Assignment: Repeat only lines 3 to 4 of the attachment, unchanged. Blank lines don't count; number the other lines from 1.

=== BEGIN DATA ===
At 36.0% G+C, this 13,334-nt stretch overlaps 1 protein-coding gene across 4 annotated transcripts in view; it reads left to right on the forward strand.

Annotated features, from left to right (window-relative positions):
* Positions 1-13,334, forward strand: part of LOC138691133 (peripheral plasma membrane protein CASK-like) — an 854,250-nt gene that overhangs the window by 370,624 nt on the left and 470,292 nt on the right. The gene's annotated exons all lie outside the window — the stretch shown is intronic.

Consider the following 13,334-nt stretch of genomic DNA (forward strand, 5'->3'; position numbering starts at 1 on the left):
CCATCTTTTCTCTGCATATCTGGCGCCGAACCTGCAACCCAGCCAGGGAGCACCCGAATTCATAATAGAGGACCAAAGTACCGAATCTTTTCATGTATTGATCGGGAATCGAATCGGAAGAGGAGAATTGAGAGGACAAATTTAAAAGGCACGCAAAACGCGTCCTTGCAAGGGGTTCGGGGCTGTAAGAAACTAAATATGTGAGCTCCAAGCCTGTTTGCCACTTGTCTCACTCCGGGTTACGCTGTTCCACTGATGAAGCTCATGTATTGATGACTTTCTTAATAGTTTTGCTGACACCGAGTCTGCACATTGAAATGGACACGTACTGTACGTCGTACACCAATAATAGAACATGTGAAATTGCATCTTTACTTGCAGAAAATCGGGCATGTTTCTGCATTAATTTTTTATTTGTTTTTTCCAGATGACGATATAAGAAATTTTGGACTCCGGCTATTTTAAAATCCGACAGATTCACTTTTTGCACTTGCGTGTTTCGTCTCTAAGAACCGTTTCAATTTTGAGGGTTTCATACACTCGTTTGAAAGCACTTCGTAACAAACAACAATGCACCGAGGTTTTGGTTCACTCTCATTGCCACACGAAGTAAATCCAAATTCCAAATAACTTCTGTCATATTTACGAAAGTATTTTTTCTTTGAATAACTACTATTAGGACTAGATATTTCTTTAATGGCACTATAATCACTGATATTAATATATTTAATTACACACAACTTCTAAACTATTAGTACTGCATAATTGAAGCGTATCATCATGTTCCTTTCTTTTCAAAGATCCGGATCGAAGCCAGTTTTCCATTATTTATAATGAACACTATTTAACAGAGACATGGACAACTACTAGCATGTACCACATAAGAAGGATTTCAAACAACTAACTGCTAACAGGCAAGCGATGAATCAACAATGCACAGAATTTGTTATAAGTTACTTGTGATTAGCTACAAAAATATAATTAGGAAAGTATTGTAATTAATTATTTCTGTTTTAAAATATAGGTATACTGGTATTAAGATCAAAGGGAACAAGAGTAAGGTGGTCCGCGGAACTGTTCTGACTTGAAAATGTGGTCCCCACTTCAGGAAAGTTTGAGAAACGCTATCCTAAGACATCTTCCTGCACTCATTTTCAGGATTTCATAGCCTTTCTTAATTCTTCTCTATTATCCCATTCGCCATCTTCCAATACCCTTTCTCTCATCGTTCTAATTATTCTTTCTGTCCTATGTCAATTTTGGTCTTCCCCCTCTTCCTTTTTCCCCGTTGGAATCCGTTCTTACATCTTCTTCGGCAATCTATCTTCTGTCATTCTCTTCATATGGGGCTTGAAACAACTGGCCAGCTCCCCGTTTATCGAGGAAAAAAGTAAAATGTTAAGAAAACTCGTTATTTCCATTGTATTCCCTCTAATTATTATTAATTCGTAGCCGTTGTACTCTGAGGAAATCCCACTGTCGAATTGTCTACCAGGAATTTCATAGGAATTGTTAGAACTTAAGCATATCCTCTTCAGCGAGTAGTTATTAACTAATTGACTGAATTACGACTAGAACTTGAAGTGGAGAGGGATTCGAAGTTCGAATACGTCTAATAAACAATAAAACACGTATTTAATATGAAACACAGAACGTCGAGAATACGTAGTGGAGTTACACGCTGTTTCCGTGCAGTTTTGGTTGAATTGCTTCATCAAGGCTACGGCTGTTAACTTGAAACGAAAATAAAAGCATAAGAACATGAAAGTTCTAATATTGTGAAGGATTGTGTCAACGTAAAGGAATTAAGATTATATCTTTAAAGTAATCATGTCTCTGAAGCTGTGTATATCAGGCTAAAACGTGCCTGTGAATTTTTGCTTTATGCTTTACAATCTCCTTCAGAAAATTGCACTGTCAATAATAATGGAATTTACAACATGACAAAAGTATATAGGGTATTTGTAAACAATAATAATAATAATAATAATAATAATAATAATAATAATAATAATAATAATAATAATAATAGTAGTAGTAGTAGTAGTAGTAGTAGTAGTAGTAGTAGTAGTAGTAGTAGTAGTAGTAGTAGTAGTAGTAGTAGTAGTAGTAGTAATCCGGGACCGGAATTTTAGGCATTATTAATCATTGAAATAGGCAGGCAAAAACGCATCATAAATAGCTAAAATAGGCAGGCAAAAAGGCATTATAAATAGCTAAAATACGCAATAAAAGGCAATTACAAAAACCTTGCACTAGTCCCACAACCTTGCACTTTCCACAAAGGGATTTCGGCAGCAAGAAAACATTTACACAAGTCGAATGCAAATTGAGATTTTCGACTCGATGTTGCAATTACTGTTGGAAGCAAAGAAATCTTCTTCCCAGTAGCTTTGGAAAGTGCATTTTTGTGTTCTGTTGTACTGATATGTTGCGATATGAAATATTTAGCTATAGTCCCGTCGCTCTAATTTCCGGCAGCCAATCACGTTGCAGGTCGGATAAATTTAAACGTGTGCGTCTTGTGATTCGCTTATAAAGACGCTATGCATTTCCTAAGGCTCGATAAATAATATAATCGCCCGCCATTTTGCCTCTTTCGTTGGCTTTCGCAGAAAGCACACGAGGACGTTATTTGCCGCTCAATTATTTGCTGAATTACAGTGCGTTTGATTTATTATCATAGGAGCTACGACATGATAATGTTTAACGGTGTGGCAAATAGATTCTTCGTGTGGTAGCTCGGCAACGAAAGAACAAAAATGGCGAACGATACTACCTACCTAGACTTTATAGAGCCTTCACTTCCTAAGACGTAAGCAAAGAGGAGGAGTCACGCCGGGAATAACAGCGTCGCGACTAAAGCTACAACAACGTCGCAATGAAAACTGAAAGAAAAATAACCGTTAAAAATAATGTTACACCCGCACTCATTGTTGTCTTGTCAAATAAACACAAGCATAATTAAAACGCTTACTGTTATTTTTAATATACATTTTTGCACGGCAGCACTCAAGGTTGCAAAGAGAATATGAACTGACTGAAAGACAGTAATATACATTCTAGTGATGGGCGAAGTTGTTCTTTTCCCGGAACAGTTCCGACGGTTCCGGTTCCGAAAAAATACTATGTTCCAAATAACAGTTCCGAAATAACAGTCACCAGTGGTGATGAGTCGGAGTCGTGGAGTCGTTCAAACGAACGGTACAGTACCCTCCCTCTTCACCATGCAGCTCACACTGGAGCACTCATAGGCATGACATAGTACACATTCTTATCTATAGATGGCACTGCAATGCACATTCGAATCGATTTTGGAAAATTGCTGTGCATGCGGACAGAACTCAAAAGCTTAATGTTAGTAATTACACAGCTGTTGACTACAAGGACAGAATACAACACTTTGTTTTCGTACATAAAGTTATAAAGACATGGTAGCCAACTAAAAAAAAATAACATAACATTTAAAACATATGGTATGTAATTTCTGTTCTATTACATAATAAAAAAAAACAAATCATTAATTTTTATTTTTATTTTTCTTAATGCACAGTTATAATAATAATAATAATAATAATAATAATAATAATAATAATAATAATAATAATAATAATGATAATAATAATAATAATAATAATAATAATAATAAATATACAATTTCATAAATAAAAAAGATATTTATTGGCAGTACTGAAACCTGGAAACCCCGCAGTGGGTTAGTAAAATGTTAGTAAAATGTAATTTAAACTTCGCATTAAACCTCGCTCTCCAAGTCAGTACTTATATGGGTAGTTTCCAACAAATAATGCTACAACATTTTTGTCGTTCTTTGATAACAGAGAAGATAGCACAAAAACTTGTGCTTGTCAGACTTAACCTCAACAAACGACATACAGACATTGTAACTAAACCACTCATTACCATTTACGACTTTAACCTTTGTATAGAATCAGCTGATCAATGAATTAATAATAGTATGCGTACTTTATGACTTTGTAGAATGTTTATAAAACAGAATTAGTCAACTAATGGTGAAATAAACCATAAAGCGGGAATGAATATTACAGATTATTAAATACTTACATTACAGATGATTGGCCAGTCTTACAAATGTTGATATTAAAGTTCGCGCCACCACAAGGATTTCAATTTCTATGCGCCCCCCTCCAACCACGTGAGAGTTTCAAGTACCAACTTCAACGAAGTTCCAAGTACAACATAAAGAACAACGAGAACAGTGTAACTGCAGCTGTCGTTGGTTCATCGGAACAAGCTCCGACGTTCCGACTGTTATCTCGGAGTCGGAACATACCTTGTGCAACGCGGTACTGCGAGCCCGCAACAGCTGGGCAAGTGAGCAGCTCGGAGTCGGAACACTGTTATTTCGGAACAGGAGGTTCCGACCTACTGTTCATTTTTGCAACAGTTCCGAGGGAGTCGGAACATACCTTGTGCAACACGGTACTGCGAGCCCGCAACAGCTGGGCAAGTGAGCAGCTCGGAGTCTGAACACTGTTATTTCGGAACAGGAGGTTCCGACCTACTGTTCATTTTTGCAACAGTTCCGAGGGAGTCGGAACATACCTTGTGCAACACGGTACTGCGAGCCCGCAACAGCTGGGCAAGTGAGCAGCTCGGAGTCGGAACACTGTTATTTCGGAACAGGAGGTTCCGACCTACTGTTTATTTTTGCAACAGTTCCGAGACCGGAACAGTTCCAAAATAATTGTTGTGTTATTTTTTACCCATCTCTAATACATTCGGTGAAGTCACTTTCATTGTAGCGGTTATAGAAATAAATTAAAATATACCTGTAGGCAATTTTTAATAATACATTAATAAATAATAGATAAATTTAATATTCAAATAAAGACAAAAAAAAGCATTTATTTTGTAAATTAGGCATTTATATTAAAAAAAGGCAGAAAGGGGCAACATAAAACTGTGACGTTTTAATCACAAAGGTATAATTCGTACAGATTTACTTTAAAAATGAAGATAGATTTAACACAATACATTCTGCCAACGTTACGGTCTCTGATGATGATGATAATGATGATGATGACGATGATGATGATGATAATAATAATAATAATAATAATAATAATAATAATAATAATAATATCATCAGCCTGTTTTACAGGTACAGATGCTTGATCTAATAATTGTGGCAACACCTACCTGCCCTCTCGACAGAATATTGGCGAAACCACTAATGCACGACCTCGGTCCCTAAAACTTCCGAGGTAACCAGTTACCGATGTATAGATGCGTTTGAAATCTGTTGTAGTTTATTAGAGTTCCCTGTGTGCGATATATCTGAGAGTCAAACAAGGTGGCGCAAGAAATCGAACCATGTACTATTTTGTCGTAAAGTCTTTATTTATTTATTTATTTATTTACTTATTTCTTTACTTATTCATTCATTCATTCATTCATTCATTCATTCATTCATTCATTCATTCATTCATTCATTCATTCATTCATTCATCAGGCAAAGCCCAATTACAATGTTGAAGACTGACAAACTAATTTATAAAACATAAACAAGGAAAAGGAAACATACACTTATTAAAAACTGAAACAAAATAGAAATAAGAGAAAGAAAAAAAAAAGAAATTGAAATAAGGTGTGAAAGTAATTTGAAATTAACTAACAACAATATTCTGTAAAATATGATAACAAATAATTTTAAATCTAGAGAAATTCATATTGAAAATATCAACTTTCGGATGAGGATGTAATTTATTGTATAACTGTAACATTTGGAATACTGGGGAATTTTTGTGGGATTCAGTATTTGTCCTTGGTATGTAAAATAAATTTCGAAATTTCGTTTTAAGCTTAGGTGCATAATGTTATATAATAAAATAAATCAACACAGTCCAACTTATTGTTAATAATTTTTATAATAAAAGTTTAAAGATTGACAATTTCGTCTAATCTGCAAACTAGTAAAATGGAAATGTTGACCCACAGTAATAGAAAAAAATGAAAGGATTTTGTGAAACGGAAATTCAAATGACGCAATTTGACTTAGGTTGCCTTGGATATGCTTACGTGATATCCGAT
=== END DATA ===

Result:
* Positions 1-13,334, forward strand: part of LOC138691133 (peripheral plasma membrane protein CASK-like) — an 854,250-nt gene that overhangs the window by 370,624 nt on the left and 470,292 nt on the right. The gene's annotated exons all lie outside the window — the stretch shown is intronic.

Consider the following 13,334-nt stretch of genomic DNA (forward strand, 5'->3'; position numbering starts at 1 on the left):